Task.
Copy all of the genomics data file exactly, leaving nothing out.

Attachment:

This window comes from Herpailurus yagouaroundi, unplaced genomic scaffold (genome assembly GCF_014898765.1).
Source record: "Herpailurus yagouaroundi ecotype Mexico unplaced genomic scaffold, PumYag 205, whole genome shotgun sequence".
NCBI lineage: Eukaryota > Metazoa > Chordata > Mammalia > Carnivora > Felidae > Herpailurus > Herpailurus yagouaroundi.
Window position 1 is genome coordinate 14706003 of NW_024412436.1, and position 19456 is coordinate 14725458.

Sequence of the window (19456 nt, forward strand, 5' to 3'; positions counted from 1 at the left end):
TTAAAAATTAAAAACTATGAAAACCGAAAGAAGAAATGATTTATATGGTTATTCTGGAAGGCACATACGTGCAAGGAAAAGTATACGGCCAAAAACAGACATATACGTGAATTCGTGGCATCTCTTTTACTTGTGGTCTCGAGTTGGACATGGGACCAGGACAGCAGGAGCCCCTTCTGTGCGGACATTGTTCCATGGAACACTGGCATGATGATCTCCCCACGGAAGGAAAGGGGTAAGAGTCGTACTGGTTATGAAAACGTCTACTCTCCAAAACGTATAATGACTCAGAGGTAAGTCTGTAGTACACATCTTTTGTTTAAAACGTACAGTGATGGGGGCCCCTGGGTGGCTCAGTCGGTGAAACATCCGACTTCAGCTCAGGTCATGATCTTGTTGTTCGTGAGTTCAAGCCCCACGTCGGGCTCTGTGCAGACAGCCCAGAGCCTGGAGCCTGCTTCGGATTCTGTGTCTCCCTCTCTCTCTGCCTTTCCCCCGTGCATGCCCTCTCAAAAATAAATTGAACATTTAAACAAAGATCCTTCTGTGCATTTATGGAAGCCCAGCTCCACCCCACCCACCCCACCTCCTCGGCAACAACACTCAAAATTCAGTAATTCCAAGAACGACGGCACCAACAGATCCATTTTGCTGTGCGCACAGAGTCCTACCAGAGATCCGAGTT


This window comes from Herpailurus yagouaroundi, unplaced genomic scaffold (genome assembly GCF_014898765.1).
Source record: "Herpailurus yagouaroundi ecotype Mexico unplaced genomic scaffold, PumYag 205, whole genome shotgun sequence".
NCBI lineage: Eukaryota > Metazoa > Chordata > Mammalia > Carnivora > Felidae > Herpailurus > Herpailurus yagouaroundi.
Window position 1 is genome coordinate 14706003 of NW_024412436.1, and position 19456 is coordinate 14725458.

Sequence of the window (19456 nt, forward strand, 5' to 3'; positions counted from 1 at the left end):
TTAAAAATTAAAAACTATGAAAACCGAAAGAAGAAATGATTTATATGGTTATTCTGGAAGGCACATACGTGCAAGGAAAAGTATACGGCCAAAAACAGACATATACGTGAATTCGTGGCATCTCTTTTACTTGTGGTCTCGAGTTGGACATGGGACCAGGACAGCAGGAGCCCCTTCTGTGCGGACATTGTTCCATGGAACACTGGCATGATGATCTCCCCACGGAAGGAAAGGGGTAAGAGTCGTACTGGTTATGAAAACGTCTACTCTCCAAAACGTATAATGACTCAGAGGTAAGTCTGTAGTACACATCTTTTGTTTAAAACGTACAGTGATGGGGGCCCCTGGGTGGCTCAGTCGGTGAAACATCCGACTTCAGCTCAGGTCATGATCTTGTTGTTCGTGAGTTCAAGCCCCACGTCGGGCTCTGTGCAGACAGCCCAGAGCCTGGAGCCTGCTTCGGATTCTGTGTCTCCCTCTCTCTCTGCCTTTCCCCCGTGCATGCCCTCTCAAAAATAAATTGAACATTTAAACAAAGATCCTTCTGTGCATTTATGGAAGCCCAGCTCCACCCCACCCACCCCACCTCCTCGGCAACAACACTCAAAATTCAGTAATTCCAAGAACGACGGCACCAACAGATCCATTTTGCTGTGCGCACAGAGTCCTACCAGAGATCCGAGTT